With the stethoscope directly adjacent to motor there was a barely perceptible low level smooth hum that I wouldn't characterize as a "vibration".

With the stethoscope on the brace next to the arm, almost nothing audible.

With the stethoscope directly on the tonearm? DEAD SILENCE (and no porch glider effect).

davip's picture

Well, where do you get responsiveness like that in the review game, Readers, and what a welcome surprise. If Rega's new tech has indeed allowed them to finally tame their motor's noise in a fixed chassis, then this is something genuinely new and power to them.

As an almost-exclusively rock listener, I guess that I never noticed that 'porch-glider' effect, but this (perhaps more-likely its following Planar 10 iteration) is at least something that I can now audition against a Linn and SOTA Sapphire for my 'final' TT.

Much obliged Mikey, and I look forward to Herb's 'Gregorian Chant' test in due course!

Ortofan's picture

... the "porch-glider" effect on a suspended sub-chassis turntable, what effect does that same disturbance have on a rigid sub-chassis turntable, such as this Rega unit? Won't there be some sort of thumping noise to be heard? Doesn't Rega sell a wall-mount bracket for the P8 to provide necessary isolation?

Michael Fremer's picture
What does a relatively basic P3 have to do with a Planar 8? (answer: nothing).
atomlow's picture

A lot. the DNA of Rega is the p3.

atomlow's picture

What happened to your PlatterSpeed app with wow and flutter results? Would love to see a little more detail. My P3-24 w/Neo PSU pulls better numbers so I'm surprised by the PlatterSpeed tests of the p8. Numbers aren't everything but it's a place to start. R E G A!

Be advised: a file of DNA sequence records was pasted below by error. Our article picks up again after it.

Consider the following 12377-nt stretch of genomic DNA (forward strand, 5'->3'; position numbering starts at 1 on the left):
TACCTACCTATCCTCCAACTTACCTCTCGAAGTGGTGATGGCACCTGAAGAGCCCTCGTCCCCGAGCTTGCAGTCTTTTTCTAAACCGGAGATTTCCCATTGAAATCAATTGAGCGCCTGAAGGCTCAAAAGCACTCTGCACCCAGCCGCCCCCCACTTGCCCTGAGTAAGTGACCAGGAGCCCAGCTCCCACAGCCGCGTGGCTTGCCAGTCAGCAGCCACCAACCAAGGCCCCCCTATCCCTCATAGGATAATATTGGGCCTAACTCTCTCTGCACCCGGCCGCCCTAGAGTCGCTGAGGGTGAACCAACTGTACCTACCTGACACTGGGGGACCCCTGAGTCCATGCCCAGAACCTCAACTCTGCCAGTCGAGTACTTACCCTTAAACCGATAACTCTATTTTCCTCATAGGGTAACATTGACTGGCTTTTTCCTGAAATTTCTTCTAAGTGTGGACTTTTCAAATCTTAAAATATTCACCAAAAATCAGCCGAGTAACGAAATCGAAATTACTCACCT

Michael Fremer's picture
I didn't have your measurement to compare here!
atomlow's picture

I bet the actual p8 numbers are a lot better than what you posted. R E G A !

atomlow's picture

I always like your reviews and definitely like seeing turntable platterSpeed tests.

Here's a decent platterSpeed test of my p3-24 with groovetracer sub-platter.

kdl6769's picture

Did you test drive it with the Apheta 2 as well? That would seem like a pairing to test.

Michael Fremer's picture
Not sent for review
Ktracho's picture

I have Benz Micro Glider. Anyone know how it compares with Ania or Apheta2? I've never heard either. I could, for example, get a P8 with Ania and swap it for the Glider, and sell my P25 with the Ania, or maybe get the Apheta2 and sell my P25 with the Glider.

alucas's picture

i love it, i learned something new! yes, that's my take-away.